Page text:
Reviewed by: BigAl
Approximate word count: 15-20,000 words
Shana Hammaker is the author of the TwelveTerrifying Tales for 2011 series, where a different short thriller was released each month, and another memoir, The Cookie Dumpster. Follow Shana on Twitter.
“Words are puzzles. Words are lies. Words are power. Words are hope.
Hieroglyphs is a dark and unique coming-of-age story.
Shana Hammaker was the second of three girls born to young and ill-equipped parents. She and her sisters grew up under some of the most harrowing conditions you’re likely to encounter in print.
Shana spent her formative years dueling against a drug-addicted mother, an uncaring father, and a cruel stepmother. She lost her virginity to a trusted family friend before she could ride a bike. And she was ultimately abandoned by her family and the child welfare system. At seventeen, Shana’s childhood ended on the street.
Through it all, Shana found strength and comfort in words. Words are everything. Words can uplift and they can condemn. Words can name you and give you strength. Words are puzzles. Words are power. Words are lies. Sometimes words create. Other times they destroy.
Words can turn a rape victim into a whore.
But words are also HOPE.”
Last year when I read and reviewed The Cookie Dumpster, Hammaker’s memoir about her time living on the streets of Santa Cruz, California, I praised the book for its authentic, unvarnished look at the plight of the homeless. But I also begged for more. The Cookie Dumpster covered a very specific and relatively short period of Hammaker’s life, but I thought there was more to tell and suggested her story cried out for a prequel, telling us what brought her life to the point where living on the street was her only, or at least best, option. The Cookie Dumpster ended at a logical point in Hammaker’s life, a turning point where her life was changing, but it felt like there was a possible sequel there as well.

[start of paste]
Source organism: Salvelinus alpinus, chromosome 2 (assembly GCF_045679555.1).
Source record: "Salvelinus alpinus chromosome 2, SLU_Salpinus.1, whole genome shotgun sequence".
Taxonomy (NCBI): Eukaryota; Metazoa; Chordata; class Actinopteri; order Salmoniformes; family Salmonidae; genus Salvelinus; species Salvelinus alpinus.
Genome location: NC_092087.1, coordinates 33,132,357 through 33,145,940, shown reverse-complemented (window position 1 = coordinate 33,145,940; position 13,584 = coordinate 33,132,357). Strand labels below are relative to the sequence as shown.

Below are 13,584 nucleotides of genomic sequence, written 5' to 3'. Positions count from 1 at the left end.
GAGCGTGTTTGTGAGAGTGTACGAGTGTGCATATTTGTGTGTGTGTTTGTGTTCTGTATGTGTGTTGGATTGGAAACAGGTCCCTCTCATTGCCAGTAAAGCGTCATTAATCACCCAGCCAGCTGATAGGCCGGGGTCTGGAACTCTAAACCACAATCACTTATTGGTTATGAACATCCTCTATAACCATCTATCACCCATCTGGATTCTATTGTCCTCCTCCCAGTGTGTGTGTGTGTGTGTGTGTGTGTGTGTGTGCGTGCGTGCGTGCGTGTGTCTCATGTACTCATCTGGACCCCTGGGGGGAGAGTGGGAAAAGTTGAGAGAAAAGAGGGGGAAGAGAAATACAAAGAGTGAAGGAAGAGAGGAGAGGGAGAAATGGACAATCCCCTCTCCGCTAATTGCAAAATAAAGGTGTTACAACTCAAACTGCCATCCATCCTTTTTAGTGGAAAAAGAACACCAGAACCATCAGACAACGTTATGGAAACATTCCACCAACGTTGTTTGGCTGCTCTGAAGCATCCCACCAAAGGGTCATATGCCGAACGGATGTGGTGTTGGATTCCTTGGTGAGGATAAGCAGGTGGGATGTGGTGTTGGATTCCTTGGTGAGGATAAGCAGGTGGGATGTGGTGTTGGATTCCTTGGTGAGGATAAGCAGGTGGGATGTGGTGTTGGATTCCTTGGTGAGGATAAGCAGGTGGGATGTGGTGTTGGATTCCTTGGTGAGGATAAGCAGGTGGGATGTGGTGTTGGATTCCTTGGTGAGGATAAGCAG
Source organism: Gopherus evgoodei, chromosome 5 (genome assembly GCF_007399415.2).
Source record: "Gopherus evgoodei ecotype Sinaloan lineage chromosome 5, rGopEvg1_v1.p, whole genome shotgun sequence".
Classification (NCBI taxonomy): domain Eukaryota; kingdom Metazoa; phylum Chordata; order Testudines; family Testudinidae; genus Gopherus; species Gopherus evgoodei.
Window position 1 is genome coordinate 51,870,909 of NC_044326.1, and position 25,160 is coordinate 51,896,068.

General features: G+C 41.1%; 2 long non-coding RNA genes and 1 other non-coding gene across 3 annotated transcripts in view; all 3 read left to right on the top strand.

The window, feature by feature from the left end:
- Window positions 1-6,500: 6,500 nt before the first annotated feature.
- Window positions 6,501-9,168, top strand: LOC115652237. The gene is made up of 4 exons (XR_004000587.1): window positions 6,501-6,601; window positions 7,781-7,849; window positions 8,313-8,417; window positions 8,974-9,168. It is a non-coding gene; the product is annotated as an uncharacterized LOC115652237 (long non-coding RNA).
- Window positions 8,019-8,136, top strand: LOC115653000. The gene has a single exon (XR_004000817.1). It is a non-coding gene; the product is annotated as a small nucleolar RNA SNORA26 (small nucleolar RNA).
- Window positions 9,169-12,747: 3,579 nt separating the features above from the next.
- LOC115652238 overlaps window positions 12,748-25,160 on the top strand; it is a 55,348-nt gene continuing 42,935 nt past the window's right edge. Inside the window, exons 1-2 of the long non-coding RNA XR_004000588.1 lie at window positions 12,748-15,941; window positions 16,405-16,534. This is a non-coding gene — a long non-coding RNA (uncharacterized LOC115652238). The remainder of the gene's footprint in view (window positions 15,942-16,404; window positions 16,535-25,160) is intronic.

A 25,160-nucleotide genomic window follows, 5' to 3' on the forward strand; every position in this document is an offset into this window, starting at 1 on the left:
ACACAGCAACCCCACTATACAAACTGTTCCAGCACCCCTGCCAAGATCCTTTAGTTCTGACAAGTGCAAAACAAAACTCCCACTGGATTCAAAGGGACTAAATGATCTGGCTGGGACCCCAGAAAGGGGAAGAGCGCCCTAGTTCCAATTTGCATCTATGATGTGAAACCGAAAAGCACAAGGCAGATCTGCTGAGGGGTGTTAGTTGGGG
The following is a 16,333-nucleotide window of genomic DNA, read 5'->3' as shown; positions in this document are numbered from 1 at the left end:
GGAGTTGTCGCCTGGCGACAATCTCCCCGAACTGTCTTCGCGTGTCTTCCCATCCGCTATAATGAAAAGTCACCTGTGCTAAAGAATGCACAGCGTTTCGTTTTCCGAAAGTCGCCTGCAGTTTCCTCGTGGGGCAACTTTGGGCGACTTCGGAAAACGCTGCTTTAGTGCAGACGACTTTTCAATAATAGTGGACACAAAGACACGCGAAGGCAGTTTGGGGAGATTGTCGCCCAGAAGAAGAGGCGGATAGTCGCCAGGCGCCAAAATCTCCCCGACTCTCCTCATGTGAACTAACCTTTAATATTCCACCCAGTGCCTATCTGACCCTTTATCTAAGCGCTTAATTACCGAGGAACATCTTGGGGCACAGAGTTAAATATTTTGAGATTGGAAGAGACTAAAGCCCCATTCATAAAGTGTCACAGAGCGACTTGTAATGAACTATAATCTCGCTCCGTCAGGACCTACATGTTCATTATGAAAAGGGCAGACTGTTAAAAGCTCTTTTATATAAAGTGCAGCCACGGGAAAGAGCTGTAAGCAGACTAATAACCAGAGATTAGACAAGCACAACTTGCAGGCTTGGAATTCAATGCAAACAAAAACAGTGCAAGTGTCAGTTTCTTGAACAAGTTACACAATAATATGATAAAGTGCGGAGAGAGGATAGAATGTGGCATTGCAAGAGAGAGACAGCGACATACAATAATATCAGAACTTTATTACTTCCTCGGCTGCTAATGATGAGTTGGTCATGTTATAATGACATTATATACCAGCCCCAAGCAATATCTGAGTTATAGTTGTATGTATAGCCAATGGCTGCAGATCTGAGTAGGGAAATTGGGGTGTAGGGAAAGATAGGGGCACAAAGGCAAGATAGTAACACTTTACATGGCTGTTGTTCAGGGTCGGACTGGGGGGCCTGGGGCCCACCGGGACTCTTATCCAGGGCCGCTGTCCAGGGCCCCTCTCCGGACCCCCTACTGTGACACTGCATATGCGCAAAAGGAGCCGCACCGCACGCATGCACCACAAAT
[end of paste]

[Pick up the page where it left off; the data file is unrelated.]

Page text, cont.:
Hieroglyphs is both prequel and sequel, starting with Hammaker’s childhood, deftly covering the time chronicled in The Cookie Dumpster without feeling like anything is being skipped for those who haven’t read Hammaker’s first memoir, and without feeling like covering old ground, for those who have. It then finishes with the next chapter of her life, ending at another logical stopping point. I got what I’d wished for.
There are many lessons or insights to be gained from the author’s life, starting with how much the luck of the draw influences the life you lead and ending with the realization that what politicians describe as “the safety net,” while imperfect and flawed, is much better than the alternative. Running through the story is a constant refrain of the power of words, for both good and bad, which gives insight into why Hammaker gravitated towards the writer’s life.
Some adult content.
No significant issues.
Rating: ***** Five stars